name_data_html = html_nodes(page, '.lister-item-header a')
name = html_text(name_data_html)

But with the dplyr package, you can do this with a single line of code using, dplyr pipes, as shown below. The pipe operator %>% passes the processed data on the left side of the operator to the function, which is on the right side of it as the first argument.

name = page %>% html_nodes(".lister-item-header a") %>% html_text()

You can see the output of the above code line by just calling the name variable in the console after running it.

Now you have successfully scraped the movie names from the web page. So you can continue to scrape the rest of the data elements as shown below.

year = page %>% html_nodes(".text-muted.unbold") %>% html_text()
runtime = page %>% html_nodes(".runtime") %>% html_text()
genre = page %>% html_nodes(".genre") %>% html_text()
synopsis = page %>% html_nodes(".ratings-bar+ .text-muted") %>% html_text()
rating = page %>% html_nodes(".ratings-imdb-rating strong") %>% html_text()
votes = page %>% html_nodes(".sort-num_votes-visible span:nth-child(2)") %>% html_text()

You can check the data frame by executing View(movie_list) on the console. The data frame should be something similar to the following output.

Now, you can go ahead and write this data frame into a CSV file. Before that, you need to specify the working directory to the location of the source file, which is the directory you created earlier. To do that, navigate to Session >> Set Working Directory >> To Source File Location.

Then, you can generate a CSV file and write the data frame to it using the following line of code.

write.csv(movie_list, "Feature Films(2020-01-01 and 2020-12-31).csv")

The above code will generate a CSV file in your directory as follows.

Finally, you have successfully built a web scraper in R using rvest package. Now, let’s see how to extend the functionality of our R web scraper.

How to scrape data from nested links?

Nested links are clickable links in a web page, which you can use to navigate to other web pages. While scraping the web, there might be a situation where you need to scrape a detail of a product or an item that is not available on the current page but is available on the product/item page. So you need to navigate that product page by clicking the product link to scrape that data. Let’s see how to implement this functionality within this section.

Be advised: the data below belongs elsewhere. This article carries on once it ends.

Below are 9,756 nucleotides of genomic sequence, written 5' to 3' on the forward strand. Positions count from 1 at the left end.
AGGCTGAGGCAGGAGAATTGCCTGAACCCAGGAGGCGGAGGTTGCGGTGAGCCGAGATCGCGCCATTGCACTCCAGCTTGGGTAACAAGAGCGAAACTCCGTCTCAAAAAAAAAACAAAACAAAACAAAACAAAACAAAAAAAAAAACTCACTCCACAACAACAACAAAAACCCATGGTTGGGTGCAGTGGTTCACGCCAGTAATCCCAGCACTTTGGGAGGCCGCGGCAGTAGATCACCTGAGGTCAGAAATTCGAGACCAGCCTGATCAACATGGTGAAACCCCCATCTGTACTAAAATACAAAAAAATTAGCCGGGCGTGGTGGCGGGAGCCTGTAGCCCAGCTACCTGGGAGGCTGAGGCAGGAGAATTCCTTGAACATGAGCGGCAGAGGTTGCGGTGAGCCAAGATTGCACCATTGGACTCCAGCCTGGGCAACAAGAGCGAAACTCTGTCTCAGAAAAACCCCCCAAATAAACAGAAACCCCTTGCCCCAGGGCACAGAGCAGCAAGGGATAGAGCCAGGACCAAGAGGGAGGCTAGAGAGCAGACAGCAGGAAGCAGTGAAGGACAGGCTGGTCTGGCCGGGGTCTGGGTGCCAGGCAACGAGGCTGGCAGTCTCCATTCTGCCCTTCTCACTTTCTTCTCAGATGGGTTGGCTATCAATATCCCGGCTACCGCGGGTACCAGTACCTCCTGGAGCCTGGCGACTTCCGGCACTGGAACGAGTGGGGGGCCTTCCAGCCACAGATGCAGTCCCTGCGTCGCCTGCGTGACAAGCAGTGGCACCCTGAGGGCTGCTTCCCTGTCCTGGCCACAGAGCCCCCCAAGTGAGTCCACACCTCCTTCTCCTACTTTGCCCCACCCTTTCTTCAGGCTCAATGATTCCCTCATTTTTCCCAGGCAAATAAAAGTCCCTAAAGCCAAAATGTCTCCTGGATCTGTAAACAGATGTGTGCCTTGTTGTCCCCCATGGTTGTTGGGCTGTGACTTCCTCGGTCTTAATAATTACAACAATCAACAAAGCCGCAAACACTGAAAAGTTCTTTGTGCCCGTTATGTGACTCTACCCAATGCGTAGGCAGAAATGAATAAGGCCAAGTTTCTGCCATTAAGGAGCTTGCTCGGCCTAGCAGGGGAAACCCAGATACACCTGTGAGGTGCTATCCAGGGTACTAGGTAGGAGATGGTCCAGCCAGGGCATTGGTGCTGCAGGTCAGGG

In the previous section, you scraped all the required data from that web page itself, and now you have to scrape the cast overview of each movie. That data is available on each movie page, which has separate links.

Let’s modify our code to add these data to the data frame you have already created as a new column.

First, you need to grab the URLs of each movie page. Remember that you used the function html_nodes() to scrape movie names using CSS selectors. Let’s check the output that the function produces by executing the following code in the console. 

page %>% html_nodes(".lister-item-header a")

You will get an output similar to the following.

You can notice that there are URLs of movie pages and the highlighted part of the above output is the URL of a movie page, as shown below.

As you can see, the URL of a movie page consists of two parts.

  • The first part is the URL of the web page, and it remains the same on all the movie pages.
  • The second part is generated for each movie by the html_nodes() function and the CSS selector of the movie name.

Now, you need to combine these two parts and build the complete URL for each movie page. This can be done by using the following line of code. There, you will pipe the value generated by the html_nodes() function into html_attr() and pass href to it as an argument. Then you have to use the paste() function to concatenate these two parts. In the end, the complete movie links will be saved in a variable named ‘movie_links’. Include the following line of code under the name scraping line to achieve this functionality.